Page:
(Check your perception: you notice a sign that says, “Free Donuts in Treehouse.”)
…But if they’re still stumped, offer them the option of assisting other characters or using non-skilled items. Another PC, for example, might also roll an Arcana.
They provide Advantage to the “main” PC for the roll if they reach your DC. While researching, a more martial character with a masseuse background might offer other characters soothing back rubs, giving them Advantage (a.k.a. “justified, ridiculous roleplay”). PCs may also utilize things or spells they already possessed, which would count as successes.
The goal is to make everyone feel productive while also allowing them to be creative.
After one “round,” our example may come to an end. A spell was cast by the spellcasters. The martial figures track down a doughnut… But that’s not long enough! Instead, the DM should explore what sorts of difficulties PCs may face when they succeed or fail at each step:
A successful Arcana may disclose an unique donut-finding procedure in which players dance within a pattern created on the floor using special ritual components while saying certain phrases in a specific manner. Each of those components may need skill tests…
(To get anything out of Vacation Terry’s Fanny Pack, Terry employs “Sleight of Hand.”)
Don’t be fooled by the “non-combat” nature of Skill Challenges; they may include mini-combats if you want them to. Perhaps a local, donut-stealing mysterious can be discovered via inquiry at the local library. It’s possible that the PCs will have to track it down (Survival?) and fight it…
As more martial characters explore the town, they may encounter hostile NPCs (ranging from elderly misers to old rival pickpockets) with whom they must fight. Perhaps one of them has the PCs complete a riddle before returning their doughnuts (a la comics)?
Inventing these difficulties is a good way to keep the Challenge going.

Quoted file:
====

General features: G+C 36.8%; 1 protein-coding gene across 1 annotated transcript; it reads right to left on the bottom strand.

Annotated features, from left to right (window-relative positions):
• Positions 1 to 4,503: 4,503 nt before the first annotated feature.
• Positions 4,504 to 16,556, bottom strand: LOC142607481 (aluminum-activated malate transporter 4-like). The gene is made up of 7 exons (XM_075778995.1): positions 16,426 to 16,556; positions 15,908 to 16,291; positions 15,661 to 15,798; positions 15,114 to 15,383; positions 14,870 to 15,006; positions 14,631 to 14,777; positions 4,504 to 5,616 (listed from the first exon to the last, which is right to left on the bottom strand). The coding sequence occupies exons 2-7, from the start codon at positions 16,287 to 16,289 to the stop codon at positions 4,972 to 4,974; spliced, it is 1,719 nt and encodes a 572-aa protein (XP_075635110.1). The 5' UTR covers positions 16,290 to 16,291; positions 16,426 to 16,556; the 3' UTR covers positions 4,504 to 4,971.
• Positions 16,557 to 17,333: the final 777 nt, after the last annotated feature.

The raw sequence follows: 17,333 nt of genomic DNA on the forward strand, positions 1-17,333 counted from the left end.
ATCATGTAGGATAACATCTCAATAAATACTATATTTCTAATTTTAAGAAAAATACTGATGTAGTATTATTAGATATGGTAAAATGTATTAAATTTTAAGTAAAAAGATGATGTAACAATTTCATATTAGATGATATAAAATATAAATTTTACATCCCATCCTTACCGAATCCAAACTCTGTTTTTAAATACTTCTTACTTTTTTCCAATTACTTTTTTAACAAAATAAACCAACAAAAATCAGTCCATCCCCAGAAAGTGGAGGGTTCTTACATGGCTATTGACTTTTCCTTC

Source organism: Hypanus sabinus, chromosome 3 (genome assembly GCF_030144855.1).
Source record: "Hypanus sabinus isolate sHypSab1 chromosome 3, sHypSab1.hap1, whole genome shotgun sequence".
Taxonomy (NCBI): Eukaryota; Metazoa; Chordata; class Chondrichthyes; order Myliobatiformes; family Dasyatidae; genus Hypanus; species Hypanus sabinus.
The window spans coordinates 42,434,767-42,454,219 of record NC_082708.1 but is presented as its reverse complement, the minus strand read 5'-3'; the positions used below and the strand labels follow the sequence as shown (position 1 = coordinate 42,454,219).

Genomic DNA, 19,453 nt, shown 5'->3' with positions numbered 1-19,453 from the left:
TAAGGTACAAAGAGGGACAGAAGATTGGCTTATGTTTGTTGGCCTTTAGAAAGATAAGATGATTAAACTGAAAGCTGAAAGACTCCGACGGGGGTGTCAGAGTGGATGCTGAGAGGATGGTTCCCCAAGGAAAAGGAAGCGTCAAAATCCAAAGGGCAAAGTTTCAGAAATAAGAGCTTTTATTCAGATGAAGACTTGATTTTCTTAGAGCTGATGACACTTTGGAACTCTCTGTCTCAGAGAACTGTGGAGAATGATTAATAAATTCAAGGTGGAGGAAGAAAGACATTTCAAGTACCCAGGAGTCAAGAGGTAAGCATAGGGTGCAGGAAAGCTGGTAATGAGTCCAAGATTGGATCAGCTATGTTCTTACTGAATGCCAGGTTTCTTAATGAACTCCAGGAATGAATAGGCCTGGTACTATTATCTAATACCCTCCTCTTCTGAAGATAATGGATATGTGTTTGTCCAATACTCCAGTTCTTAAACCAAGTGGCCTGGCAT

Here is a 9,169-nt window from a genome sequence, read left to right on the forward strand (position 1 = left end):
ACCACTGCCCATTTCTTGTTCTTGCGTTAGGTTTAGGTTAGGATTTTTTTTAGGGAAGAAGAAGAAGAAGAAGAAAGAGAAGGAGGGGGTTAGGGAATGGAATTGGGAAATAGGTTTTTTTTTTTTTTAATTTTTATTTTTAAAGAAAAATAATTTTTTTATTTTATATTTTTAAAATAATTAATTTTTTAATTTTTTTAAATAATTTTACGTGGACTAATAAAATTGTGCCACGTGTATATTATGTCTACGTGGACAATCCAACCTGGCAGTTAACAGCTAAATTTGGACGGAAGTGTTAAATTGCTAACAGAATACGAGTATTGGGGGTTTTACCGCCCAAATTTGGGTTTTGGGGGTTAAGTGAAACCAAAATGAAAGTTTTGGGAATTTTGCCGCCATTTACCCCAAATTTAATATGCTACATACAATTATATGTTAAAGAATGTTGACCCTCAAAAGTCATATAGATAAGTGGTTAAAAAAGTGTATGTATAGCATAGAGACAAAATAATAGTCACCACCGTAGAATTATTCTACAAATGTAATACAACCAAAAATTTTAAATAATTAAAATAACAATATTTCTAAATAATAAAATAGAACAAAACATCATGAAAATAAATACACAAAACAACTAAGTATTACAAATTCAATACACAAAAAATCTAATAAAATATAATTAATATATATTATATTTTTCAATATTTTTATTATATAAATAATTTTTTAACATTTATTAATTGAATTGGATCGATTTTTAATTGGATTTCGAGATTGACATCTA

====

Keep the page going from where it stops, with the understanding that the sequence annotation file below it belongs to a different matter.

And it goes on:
What are the consequences and outcomes?
There was a regulation in 4E that you had to have “X number of successes before Y number of failures.” You could still accomplish something similar in 5E by predetermining X and Y values. However, there is a lot of support for simply continuing until X number of Successes (precise number is at the discretion of the DM) or until 3 Failures.
Personally, I consider myself to be much more holistic. Skill Challenges detail a particular aspect of a bigger narrative, such as how a certain investigation was conducted, the “blow-by-blow” of a specific pursuit, and so on.
While I may add as many complexities as I like, a sub-story must come to a conclusion at some time, whether in Success or Failure. As a result, I usually let Challenges run till then.
I keep track of the number of successes and failures and choose the one with the greater value.
“I’m used to blowing stuff apart. That’s a Talent!”
(Note: If the numbers are close, I can allow for more mixed outcomes, or I can choose the side that loses statistically but makes more narrative sense.) For example, if players get one more Failure than Successes but are very smart at certain moments, I may award them Success. I’m the DM, therefore I’m free to do anything I want.)
Keep in mind that the tougher the Challenge becomes as the number of rolls (Successes) increases.
Also, although overall success may be apparent, attempt to imagine what overall failure could look like. It (probably) isn’t a “TPK,” but it might be anything as simple as not receiving crucial information that would make a job simpler or having to face additional opponents in the next battle….
Oh, and you can have fun with individual Successes or Failures as well:
Is it possible that the spellcasters messed up their ritual? For 24 hours, their ears take on a doughnut form. Did one of the martial characters irritate an unnamed NPC? That NPC will spit on the ground and point menacingly whenever they see the PCs for the remainder of the game.
None of these results (on their own) imply that the Challenge as a whole failed, and they may also serve as hooks for further “rounds” of Skill Challenge or even other parts of a campaign. (Do the PCs come across any rituals, NPCs, or other characters who will be significant later?)
Is it truly necessary for me to “keep selling”?
Skill challenges may be used to:
- Allow yourself to be free of more thorough, mechanical planning (we all have busy weeks)
- Ensure that talents are put to good use (because sometimes we can forget they exist)
- For gamers, it should be something fresh and really unique (Skill Challenges have always been uncommon)
- Bring a sense of levity and absurdity to a meeting.
- Encourage players to participate in the narrative and roleplay (for a change!) alongside you.
- Give your session a “sandbox” vibe (since you’ll be asking participants for feedback that you can’t predict).
- Introduce hooks, NPCs, places, and other elements that will be useful later.
- Allow you to improvise in a reasonably safe environment.
…and they’re really entertaining! You’ll find out for yourself if you try them!
Let us know how you get on with Skill Challenges in your game.
We also link to a full list of other great character optimisation guides for D&D.